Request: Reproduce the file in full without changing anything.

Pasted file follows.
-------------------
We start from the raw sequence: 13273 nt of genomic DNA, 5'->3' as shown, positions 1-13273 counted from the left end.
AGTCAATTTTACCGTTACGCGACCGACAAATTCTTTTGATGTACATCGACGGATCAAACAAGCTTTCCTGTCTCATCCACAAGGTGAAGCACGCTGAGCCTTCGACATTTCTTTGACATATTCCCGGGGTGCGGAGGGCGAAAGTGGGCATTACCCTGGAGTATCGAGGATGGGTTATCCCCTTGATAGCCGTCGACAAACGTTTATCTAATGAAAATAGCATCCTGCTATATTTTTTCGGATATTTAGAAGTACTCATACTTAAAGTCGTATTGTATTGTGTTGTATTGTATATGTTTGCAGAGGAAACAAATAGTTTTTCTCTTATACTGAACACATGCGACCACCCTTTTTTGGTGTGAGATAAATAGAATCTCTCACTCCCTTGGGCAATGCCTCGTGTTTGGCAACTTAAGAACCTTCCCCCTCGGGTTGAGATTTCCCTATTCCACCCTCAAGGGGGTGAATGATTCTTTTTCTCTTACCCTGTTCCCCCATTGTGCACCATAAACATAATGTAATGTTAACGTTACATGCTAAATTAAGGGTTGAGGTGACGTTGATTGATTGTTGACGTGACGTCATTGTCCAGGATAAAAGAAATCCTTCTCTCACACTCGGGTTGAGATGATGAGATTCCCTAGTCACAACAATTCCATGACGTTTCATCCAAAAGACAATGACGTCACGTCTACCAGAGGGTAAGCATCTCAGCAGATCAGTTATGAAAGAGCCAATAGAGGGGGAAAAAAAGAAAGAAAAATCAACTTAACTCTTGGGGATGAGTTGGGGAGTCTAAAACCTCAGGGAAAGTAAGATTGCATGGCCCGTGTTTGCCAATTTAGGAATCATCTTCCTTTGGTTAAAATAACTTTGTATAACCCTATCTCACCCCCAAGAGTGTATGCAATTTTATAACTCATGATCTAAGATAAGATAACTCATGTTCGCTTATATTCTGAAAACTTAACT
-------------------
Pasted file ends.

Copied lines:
We start from the raw sequence: 13273 nt of genomic DNA, 5'->3' as shown, positions 1-13273 counted from the left end.
AGTCAATTTTACCGTTACGCGACCGACAAATTCTTTTGATGTACATCGACGGATCAAACAAGCTTTCCTGTCTCATCCACAAGGTGAAGCACGCTGAGCCTTCGACATTTCTTTGACATATTCCCGGGGTGCGGAGGGCGAAAGTGGGCATTACCCTGGAGTATCGAGGATGGGTTATCCCCTTGATAGCCGTCGACAAACGTTTATCTAATGAAAATAGCATCCTGCTATATTTTTTCGGATATTTAGAAGTACTCATACTTAAAGTCGTATTGTATTGTGTTGTATTGTATATGTTTGCAGAGGAAACAAATAGTTTTTCTCTTATACTGAACACATGCGACCACCCTTTTTTGGTGTGAGATAAATAGAATCTCTCACTCCCTTGGGCAATGCCTCGTGTTTGGCAACTTAAGAACCTTCCCCCTCGGGTTGAGATTTCCCTATTCCACCCTCAAGGGGGTGAATGATTCTTTTTCTCTTACCCTGTTCCCCCATTGTGCACCATAAACATAATGTAATGTTAACGTTACATGCTAAATTAAGGGTTGAGGTGACGTTGATTGATTGTTGACGTGACGTCATTGTCCAGGATAAAAGAAATCCTTCTCTCACACTCGGGTTGAGATGATGAGATTCCCTAGTCACAACAATTCCATGACGTTTCATCCAAAAGACAATGACGTCACGTCTACCAGAGGGTAAGCATCTCAGCAGATCAGTTATGAAAGAGCCAATAGAGGGGGAAAAAAAGAAAGAAAAATCAACTTAACTCTTGGGGATGAGTTGGGGAGTCTAAAACCTCAGGGAAAGTAAGATTGCATGGCCCGTGTTTGCCAATTTAGGAATCATCTTCCTTTGGTTAAAATAACTTTGTATAACCCTATCTCACCCCCAAGAGTGTATGCAATTTTATAACTCATGATCTAAGATAAGATAACTCATGTTCGCTTATATTCTGAAAACTTAACT